Chancellor George Osborne has abandoned Budget plans to implement a radical reform of the tax relief system for pension contributions.
One of Mr Osborne’s proposed changes would have resulted in the abolishment of upfront relief, but would have made withdrawals from individuals’ pension pots tax-free.
Another adjustment that had been under consideration was the introduction of a flat-rate system of tax relief, which could have potentially benefitted basic rate taxpayers.
Additionally, many had speculated over the Chancellor’s plans to introduce a ‘pensions ISA’ within the upcoming Budget on 16 March.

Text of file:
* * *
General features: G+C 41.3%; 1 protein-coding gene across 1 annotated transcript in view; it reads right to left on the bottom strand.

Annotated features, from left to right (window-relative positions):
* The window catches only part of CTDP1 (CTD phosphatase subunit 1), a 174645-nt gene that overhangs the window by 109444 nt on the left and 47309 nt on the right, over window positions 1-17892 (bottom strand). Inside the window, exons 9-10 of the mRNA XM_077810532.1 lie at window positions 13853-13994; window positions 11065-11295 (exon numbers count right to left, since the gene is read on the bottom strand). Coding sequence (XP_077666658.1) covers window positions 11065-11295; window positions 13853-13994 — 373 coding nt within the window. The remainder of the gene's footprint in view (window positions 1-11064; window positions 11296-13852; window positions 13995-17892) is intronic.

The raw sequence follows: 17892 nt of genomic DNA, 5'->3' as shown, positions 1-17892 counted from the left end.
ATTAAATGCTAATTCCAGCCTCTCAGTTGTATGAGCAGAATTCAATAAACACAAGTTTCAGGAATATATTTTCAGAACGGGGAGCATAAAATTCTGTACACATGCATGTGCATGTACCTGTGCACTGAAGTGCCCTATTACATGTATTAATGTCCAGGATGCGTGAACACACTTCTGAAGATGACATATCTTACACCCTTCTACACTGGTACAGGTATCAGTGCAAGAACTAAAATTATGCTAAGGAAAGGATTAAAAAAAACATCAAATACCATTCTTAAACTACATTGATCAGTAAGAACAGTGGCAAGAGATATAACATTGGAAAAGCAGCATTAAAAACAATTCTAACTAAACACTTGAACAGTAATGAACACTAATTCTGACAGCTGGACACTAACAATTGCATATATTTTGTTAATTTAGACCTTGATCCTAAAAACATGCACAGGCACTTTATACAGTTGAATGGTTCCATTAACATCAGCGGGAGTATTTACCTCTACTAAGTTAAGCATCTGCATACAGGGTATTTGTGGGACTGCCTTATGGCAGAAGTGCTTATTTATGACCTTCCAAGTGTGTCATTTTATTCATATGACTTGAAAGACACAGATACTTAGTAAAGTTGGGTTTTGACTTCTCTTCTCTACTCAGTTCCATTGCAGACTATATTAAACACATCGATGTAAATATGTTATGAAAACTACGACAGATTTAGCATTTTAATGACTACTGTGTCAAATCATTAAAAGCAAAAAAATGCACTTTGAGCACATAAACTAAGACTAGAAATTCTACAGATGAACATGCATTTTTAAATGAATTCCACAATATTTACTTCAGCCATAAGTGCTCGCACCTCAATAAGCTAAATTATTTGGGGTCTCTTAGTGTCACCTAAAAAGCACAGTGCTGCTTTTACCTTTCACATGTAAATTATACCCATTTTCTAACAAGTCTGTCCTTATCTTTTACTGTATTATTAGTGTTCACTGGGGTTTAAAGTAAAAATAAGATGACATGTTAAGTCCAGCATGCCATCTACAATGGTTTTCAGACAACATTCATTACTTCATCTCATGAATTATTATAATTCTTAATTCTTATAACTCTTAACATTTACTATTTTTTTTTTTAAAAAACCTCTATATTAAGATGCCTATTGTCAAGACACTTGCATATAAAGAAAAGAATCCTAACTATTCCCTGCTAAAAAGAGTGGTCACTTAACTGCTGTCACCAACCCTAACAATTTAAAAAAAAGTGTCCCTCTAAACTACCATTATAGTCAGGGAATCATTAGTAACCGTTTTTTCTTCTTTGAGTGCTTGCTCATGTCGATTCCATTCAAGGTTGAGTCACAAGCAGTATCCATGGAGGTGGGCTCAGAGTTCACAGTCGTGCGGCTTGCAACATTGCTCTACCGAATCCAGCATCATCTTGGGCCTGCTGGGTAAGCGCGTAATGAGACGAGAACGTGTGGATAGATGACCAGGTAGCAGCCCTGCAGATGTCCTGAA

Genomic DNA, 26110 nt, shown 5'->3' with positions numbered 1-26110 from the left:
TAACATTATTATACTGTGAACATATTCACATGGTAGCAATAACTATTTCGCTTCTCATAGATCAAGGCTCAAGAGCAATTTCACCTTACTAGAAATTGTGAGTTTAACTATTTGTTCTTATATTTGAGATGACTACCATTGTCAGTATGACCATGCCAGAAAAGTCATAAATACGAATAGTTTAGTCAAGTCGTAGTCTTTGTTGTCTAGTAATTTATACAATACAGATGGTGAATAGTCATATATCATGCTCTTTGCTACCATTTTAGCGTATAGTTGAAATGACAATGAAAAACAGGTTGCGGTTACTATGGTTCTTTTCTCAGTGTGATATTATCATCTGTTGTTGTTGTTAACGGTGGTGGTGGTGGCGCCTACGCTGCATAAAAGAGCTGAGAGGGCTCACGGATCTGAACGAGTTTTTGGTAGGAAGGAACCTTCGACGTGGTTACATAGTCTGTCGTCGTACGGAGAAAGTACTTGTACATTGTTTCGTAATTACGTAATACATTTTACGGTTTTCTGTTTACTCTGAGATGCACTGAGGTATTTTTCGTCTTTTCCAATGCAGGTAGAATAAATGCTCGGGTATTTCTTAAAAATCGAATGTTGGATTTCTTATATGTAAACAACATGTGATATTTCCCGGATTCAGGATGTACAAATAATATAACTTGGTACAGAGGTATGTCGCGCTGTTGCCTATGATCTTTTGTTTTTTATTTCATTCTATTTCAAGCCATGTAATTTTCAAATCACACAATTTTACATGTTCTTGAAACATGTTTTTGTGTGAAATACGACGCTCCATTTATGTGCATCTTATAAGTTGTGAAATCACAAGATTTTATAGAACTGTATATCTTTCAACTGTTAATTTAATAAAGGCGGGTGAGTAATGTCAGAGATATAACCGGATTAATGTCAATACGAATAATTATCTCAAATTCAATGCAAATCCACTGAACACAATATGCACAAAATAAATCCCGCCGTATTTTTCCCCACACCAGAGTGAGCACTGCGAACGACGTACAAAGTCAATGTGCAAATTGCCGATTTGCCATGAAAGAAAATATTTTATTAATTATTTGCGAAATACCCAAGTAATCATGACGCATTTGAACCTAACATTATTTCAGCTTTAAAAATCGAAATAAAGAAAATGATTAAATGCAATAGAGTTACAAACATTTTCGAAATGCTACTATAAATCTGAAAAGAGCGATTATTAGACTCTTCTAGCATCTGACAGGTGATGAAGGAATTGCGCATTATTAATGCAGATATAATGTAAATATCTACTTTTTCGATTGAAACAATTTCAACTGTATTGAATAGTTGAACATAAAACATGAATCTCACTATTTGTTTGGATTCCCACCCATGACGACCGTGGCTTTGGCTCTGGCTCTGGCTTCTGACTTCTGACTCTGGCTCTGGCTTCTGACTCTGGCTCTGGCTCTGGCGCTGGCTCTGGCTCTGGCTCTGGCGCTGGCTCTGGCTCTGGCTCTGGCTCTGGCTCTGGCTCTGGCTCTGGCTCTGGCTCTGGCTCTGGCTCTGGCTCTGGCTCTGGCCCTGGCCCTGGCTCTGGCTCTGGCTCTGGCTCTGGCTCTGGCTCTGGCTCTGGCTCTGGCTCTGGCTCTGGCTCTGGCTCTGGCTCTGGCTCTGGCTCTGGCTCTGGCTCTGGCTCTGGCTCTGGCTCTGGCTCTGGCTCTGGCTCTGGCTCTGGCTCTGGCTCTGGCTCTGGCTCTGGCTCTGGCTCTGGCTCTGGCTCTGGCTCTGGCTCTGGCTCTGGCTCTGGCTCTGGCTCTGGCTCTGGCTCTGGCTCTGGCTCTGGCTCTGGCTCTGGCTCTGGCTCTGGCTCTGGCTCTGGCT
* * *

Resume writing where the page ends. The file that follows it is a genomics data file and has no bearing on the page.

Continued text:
However, some had expressed concerns that any alterations to pension tax relief could have resulted in savers being left worse off, whilst raising significant amounts for the Treasury.
A Treasury official revealed that it was ‘not the right time’ to implement any changes to the relief, stating that Mr Osborne had altered his stance as he ‘has always been clear that he wouldn’t do anything to damage saving’.
The source continued: ‘He’s listened to what people have said and concluded that now isn’t the right time, with uncertainty in the global economy and reforms such as auto-enrolment still bedding in, to turn things on their head’.
The Chancellor will present the 2016 Budget on Wednesday 16 March.